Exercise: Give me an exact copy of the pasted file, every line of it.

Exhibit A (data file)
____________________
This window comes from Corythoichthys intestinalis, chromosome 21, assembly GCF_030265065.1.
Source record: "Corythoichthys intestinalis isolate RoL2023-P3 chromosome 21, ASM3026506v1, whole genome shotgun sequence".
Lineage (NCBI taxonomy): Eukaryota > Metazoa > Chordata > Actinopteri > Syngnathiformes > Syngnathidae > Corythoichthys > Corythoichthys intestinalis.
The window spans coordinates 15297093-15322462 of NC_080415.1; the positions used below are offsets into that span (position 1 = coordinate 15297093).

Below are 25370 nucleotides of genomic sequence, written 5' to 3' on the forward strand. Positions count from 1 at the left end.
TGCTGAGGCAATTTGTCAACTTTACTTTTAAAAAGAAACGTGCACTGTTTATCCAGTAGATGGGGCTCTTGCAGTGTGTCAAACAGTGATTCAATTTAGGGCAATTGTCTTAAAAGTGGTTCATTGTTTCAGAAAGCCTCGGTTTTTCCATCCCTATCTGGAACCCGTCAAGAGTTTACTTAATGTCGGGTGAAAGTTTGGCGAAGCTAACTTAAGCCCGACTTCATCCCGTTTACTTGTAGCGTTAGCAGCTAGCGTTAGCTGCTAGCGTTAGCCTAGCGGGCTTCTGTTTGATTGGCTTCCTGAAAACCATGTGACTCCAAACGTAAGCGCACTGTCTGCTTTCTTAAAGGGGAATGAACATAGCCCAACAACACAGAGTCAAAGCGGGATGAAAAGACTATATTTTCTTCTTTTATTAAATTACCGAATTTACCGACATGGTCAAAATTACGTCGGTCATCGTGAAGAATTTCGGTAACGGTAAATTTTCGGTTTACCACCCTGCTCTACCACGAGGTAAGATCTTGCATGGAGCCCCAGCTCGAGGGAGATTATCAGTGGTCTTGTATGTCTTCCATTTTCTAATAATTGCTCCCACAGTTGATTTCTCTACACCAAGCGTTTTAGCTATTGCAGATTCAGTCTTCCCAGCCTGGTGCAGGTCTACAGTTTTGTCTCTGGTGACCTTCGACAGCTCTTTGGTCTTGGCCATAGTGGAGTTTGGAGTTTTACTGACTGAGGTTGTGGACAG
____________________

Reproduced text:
This window comes from Corythoichthys intestinalis, chromosome 21, assembly GCF_030265065.1.
Source record: "Corythoichthys intestinalis isolate RoL2023-P3 chromosome 21, ASM3026506v1, whole genome shotgun sequence".
Lineage (NCBI taxonomy): Eukaryota > Metazoa > Chordata > Actinopteri > Syngnathiformes > Syngnathidae > Corythoichthys > Corythoichthys intestinalis.
The window spans coordinates 15297093-15322462 of NC_080415.1; the positions used below are offsets into that span (position 1 = coordinate 15297093).

Below are 25370 nucleotides of genomic sequence, written 5' to 3' on the forward strand. Positions count from 1 at the left end.
TGCTGAGGCAATTTGTCAACTTTACTTTTAAAAAGAAACGTGCACTGTTTATCCAGTAGATGGGGCTCTTGCAGTGTGTCAAACAGTGATTCAATTTAGGGCAATTGTCTTAAAAGTGGTTCATTGTTTCAGAAAGCCTCGGTTTTTCCATCCCTATCTGGAACCCGTCAAGAGTTTACTTAATGTCGGGTGAAAGTTTGGCGAAGCTAACTTAAGCCCGACTTCATCCCGTTTACTTGTAGCGTTAGCAGCTAGCGTTAGCTGCTAGCGTTAGCCTAGCGGGCTTCTGTTTGATTGGCTTCCTGAAAACCATGTGACTCCAAACGTAAGCGCACTGTCTGCTTTCTTAAAGGGGAATGAACATAGCCCAACAACACAGAGTCAAAGCGGGATGAAAAGACTATATTTTCTTCTTTTATTAAATTACCGAATTTACCGACATGGTCAAAATTACGTCGGTCATCGTGAAGAATTTCGGTAACGGTAAATTTTCGGTTTACCACCCTGCTCTACCACGAGGTAAGATCTTGCATGGAGCCCCAGCTCGAGGGAGATTATCAGTGGTCTTGTATGTCTTCCATTTTCTAATAATTGCTCCCACAGTTGATTTCTCTACACCAAGCGTTTTAGCTATTGCAGATTCAGTCTTCCCAGCCTGGTGCAGGTCTACAGTTTTGTCTCTGGTGACCTTCGACAGCTCTTTGGTCTTGGCCATAGTGGAGTTTGGAGTTTTACTGACTGAGGTTGTGGACAG